Pronouns are language, and language evolves over time
Pronouns are a thing now. Actually, they always were, but now that more people are becoming more recognized as deserving to be seen as they see themselves, it has become a matter of some controversy.
Let us do some thought experiments. Let’s say you are a woman, see yourself as a woman, are perfectly happy to be called “she”, but then someone disrespectfully insists upon calling you “he”. (We are not going into all the possible, even more disrespectful, terms often used, here.)
The problem you have is being disregarded for your choice. But the problem your detractor has is more serious. In most cases, someone who cannot respect others has some very deep seeded security issues. For whatever reason, his need to control what terms you use to define yourself outweighs in his mind, your personal autonomy to be yourself.
People do not like “they” because of the confusion over the plural usage. When we say “They lost their ball over the fence”, for example, the listener does not know if “they” refers to more than one person. Zi, Ze, Zis, Zir and Zer have other issues. Perhaps the first of these, for now anyway, is that they are not becoming universal very quickly. Another is pronunciation. And, then there are so many variations.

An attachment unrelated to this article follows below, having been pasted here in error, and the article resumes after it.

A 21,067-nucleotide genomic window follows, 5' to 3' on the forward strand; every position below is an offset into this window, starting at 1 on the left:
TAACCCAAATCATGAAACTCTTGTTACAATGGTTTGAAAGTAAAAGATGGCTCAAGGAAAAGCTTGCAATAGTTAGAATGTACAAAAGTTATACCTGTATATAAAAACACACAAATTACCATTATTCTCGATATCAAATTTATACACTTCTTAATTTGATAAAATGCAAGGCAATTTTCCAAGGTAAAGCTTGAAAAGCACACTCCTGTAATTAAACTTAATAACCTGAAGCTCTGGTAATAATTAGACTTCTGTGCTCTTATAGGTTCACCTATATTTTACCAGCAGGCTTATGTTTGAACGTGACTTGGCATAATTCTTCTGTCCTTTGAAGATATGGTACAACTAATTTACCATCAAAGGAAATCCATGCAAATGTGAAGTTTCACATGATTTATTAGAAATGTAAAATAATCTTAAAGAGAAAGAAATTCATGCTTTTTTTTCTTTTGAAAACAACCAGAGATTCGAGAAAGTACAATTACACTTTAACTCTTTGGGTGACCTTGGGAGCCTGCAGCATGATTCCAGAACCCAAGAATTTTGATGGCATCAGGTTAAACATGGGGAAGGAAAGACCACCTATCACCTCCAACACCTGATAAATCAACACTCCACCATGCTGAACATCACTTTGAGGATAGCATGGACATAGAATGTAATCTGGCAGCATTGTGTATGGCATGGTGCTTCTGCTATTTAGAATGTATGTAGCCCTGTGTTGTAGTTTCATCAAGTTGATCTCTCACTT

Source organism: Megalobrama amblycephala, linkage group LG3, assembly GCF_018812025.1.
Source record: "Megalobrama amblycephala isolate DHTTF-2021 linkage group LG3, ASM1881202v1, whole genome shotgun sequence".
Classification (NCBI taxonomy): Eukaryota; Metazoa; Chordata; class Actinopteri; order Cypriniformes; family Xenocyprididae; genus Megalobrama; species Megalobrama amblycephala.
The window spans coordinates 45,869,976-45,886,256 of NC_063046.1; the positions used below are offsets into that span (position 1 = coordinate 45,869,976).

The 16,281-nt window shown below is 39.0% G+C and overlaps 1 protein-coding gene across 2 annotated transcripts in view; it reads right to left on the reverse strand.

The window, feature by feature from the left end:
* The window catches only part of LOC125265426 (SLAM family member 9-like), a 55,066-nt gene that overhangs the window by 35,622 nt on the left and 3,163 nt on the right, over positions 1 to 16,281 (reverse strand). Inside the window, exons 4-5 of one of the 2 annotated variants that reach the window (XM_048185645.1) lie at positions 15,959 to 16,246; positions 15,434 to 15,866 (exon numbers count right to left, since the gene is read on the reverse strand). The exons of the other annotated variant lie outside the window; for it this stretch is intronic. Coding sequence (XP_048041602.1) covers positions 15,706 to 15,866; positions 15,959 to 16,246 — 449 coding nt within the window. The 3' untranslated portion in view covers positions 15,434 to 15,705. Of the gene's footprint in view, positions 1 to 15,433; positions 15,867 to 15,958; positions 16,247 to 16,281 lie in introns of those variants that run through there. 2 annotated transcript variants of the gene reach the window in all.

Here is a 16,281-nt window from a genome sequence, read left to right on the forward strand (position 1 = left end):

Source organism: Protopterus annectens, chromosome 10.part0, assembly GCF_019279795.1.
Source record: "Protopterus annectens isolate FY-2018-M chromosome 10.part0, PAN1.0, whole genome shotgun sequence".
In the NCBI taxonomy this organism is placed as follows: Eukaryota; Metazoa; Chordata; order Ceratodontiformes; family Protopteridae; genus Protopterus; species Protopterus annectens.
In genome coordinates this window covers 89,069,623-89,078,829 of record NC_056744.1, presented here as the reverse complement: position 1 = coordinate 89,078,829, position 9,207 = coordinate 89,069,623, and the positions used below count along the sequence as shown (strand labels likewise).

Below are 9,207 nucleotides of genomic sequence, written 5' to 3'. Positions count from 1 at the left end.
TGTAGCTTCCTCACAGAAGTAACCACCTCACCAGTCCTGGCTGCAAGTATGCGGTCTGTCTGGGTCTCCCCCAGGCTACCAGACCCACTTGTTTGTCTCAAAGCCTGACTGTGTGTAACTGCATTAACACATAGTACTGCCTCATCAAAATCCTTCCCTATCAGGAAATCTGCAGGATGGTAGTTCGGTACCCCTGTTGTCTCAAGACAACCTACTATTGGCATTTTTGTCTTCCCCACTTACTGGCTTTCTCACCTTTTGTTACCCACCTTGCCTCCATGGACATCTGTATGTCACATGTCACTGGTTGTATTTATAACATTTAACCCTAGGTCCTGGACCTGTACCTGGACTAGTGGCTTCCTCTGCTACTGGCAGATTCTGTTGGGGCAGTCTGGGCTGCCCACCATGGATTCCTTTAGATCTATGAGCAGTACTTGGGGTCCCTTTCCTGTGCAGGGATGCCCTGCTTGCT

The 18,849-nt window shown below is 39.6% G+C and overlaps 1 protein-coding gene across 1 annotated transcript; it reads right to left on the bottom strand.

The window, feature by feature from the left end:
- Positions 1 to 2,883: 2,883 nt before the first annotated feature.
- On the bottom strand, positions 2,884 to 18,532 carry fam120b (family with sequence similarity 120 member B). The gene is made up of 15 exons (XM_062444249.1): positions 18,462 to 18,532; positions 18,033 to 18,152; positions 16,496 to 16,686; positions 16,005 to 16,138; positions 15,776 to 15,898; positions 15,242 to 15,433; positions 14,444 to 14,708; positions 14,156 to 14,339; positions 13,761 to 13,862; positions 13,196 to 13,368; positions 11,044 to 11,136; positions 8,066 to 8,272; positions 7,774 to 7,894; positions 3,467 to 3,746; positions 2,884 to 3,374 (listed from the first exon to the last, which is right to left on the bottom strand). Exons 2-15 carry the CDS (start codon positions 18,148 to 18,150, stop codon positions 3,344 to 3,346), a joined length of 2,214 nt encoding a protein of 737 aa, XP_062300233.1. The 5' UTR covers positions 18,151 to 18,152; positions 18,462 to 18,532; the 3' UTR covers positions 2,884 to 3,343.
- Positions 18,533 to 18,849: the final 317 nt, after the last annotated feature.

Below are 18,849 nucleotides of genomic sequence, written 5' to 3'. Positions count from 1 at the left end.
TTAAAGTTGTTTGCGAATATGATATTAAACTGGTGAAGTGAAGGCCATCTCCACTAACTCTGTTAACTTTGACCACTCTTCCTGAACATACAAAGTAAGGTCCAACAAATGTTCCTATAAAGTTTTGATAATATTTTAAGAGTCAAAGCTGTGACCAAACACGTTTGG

One blog I read recently was enthusiastic about “it”.
Making “it” a pronoun would result in sentences like: “I like’s It’s jeans.” Well, first there is the possessive versus contraction problem (“It is contracts to “It’s”). But , also, the word “it,” to most minds, is even more disrespectful. For some people, asking about a kitten, or newborn, “Is it a boy or a girl?” is innocent enough, but if we’re talking about your kid’s teacher, “it” seems more than a bit rude.
When your daughter dies of cancer you don’t say “We buried it at Sunny Crest Cemetery.” You might use ‘it’ about your dog or cat, this way, but to most people, even this is graceless. Didn’t you love Mr. Whiskers, or Miss Kitty enough to find out whether he was good boy, or she was a good girl!?
And even in the forest, we have learned trees can be moms and squirrels can be boys. Why not use accurate language to reflect and respect that?
Ki can be used for he, she, me, tree, bee and even sweetpea
A proposal from biologists, botanists, naturalists and indigenous people suggests the pronoun “Ki”. There is, in fact, a confluence of origins.
Ki can be pronounced as “Chi,” the life force in many Eastern traditions. The plural of Ki is kin, from many Indo-European languages. In some Native American languages, Ki refers to Bima-adiz-i-aki, for “Being of the Earth.” The last two letters of this non-tripping off the tongue, Amerindian word, are, of course, K and I. Ki.
When uncertain of a preferred pronoun, Ki works well. One would say: “Ki wrote this book, Ki’s name is Kelly Smith. Ki has wonderful travel tips.”
The plural for Ki, is Kin. You might say, “Kin are flying over my house right now, like all parrots, they are so noisy!” Or, “Kin people are really enjoying pride this month!”